Wagstaffe keeps a picture of Tracey Biletnikoff in his office, as he does for all the victims of murder cases he prosecuted. “Everything for me is victim-focused. I’ve gotten to get to know their families and worked to give those people a feeling of justice.”
Asked which he values most—mercy or justice—Wagstaffe doesn’t hesitate: “There is a place for mercy. Justice is in every case.”
One of the most consequential prosecutions that has come out of his office has been a recent one, a massive case of fraud. It began with a jailhouse telephone conversation, overheard by one of his investigators, which unraveled a conspiracy to swindle state government out of $20 billion in pandemic-related unemployment claims. Wagstaffe quickly notified the state’s Economic Development Department, other DAs, jailers and state and federal prison authorities, launching a major prosecutorial effort led by former U.S. Attorney McGregor Scott.
“Steve’s office was really on the front edge of this thing, way back 15 months ago,” Scott says. “He had one of the first real prosecutions around the EDD fraud.” Prosecutions of 21 San Mateo County residents (including 11 inmates) and dozens of others across the state, the nation and the world are continuing, although according to Scott “only pennies on the dollar” will be recovered.
As DA, Wagstaffe oversees a budget of $47 million and an office involved in approximately 20,000 cases a year, everything from traffic infractions to felonies. His staff of 129 includes attorneys, investigators, program administrators, support staff and victim advocates. Local prosecutors may also bring actions under consumer and environmental laws, and the DA’s Victim Center provides crisis intervention and emergency assistance, including helping victims apply for compensation for crime-related expenses through the state’s Victim Compensation & Government Claims Board.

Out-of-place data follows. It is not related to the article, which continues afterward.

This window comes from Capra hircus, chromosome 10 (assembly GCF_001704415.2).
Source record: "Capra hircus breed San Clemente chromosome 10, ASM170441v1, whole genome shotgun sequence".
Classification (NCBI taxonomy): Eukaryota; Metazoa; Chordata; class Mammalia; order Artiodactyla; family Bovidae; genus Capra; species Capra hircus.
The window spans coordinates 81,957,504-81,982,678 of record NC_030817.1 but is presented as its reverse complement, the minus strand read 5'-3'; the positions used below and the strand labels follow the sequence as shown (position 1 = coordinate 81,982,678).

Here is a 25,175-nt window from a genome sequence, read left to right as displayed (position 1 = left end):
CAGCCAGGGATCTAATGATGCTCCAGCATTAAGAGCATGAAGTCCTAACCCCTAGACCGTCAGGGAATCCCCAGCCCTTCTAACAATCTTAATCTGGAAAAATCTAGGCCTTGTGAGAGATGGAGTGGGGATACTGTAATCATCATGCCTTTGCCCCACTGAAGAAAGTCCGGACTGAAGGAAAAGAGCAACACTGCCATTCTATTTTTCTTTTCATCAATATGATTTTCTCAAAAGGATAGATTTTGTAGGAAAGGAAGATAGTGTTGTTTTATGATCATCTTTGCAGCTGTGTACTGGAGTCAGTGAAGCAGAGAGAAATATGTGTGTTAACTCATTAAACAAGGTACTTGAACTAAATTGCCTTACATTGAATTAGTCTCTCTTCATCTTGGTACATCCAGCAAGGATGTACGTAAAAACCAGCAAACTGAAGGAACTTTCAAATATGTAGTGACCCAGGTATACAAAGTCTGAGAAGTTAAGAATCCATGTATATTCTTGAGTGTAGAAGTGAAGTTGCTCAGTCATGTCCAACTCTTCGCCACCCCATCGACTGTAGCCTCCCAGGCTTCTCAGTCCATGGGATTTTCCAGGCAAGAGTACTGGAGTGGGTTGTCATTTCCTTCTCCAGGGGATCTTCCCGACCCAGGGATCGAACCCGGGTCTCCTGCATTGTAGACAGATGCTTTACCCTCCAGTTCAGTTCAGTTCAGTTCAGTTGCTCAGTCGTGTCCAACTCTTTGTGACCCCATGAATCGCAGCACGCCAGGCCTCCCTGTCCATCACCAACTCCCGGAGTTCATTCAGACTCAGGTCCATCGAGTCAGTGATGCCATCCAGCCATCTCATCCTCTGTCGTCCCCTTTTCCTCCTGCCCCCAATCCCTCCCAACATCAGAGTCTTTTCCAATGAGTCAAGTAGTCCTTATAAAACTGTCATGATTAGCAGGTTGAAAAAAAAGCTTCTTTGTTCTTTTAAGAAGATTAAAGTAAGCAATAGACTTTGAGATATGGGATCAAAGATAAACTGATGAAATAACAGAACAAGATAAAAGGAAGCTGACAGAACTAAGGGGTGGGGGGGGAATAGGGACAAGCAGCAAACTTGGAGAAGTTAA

A Road Not Taken
Though he came from a family of lawyers (two brothers also followed their father into law), there was a time when Steve Wagstaffe might have chosen a different career path. After graduating from a six-day-a-week college prep school run by Benedictine refugees fleeing Soviet expansion into Hungary, Wagstaffe headed off to Notre Dame. Inspired by President John F. Kennedy’s famous injunction, “Ask not what your country can do for you; ask what you can do for your country,” and with an extra day on his hands; he began volunteering at a residential hospital for kids with intellectual and developmental disabilities.
His volunteer work evolved into a full-time job, and Wagstaffe seriously considered remaining a special education teacher. “I just loved it, loved the kids,” he says. That job is also where he met his future wife, Susan. Married 48 years, the Wagstaffes have two sons (one a prosecutor in Alameda County and the other a high school dean) and four granddaughters.
Wagstaffe still volunteers to help kids and the community as a whole, serving on boards for the YMCA of Silicon Valley, the San Mateo County Sheriff’s Activities League and the Service League of San Mateo County. In 2014, he served as president of the 100 Club, which provides financial assistance to families of fallen police officers. He is also involved with several criminal justice task forces.